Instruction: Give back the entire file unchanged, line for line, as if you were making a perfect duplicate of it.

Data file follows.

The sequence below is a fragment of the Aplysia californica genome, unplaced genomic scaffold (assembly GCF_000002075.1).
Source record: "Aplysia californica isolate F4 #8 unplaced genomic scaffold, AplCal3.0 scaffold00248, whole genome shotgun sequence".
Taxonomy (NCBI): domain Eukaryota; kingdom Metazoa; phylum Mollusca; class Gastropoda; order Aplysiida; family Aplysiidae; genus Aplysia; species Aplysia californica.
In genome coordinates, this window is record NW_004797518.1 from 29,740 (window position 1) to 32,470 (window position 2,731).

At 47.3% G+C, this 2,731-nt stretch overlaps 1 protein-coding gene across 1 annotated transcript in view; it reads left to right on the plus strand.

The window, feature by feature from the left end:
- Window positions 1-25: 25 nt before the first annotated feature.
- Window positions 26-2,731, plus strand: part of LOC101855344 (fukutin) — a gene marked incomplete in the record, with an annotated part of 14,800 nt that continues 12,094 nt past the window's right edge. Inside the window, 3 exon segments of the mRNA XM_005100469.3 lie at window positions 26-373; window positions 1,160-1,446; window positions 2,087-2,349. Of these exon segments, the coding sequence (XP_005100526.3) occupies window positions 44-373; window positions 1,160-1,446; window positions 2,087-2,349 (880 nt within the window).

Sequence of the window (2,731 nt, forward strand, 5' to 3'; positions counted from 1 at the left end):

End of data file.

The sequence below is a fragment of the Aplysia californica genome, unplaced genomic scaffold (assembly GCF_000002075.1).
Source record: "Aplysia californica isolate F4 #8 unplaced genomic scaffold, AplCal3.0 scaffold00248, whole genome shotgun sequence".
Taxonomy (NCBI): domain Eukaryota; kingdom Metazoa; phylum Mollusca; class Gastropoda; order Aplysiida; family Aplysiidae; genus Aplysia; species Aplysia californica.
In genome coordinates, this window is record NW_004797518.1 from 29,740 (window position 1) to 32,470 (window position 2,731).

At 47.3% G+C, this 2,731-nt stretch overlaps 1 protein-coding gene across 1 annotated transcript in view; it reads left to right on the plus strand.

The window, feature by feature from the left end:
- Window positions 1-25: 25 nt before the first annotated feature.
- Window positions 26-2,731, plus strand: part of LOC101855344 (fukutin) — a gene marked incomplete in the record, with an annotated part of 14,800 nt that continues 12,094 nt past the window's right edge. Inside the window, 3 exon segments of the mRNA XM_005100469.3 lie at window positions 26-373; window positions 1,160-1,446; window positions 2,087-2,349. Of these exon segments, the coding sequence (XP_005100526.3) occupies window positions 44-373; window positions 1,160-1,446; window positions 2,087-2,349 (880 nt within the window).

Sequence of the window (2,731 nt, forward strand, 5' to 3'; positions counted from 1 at the left end):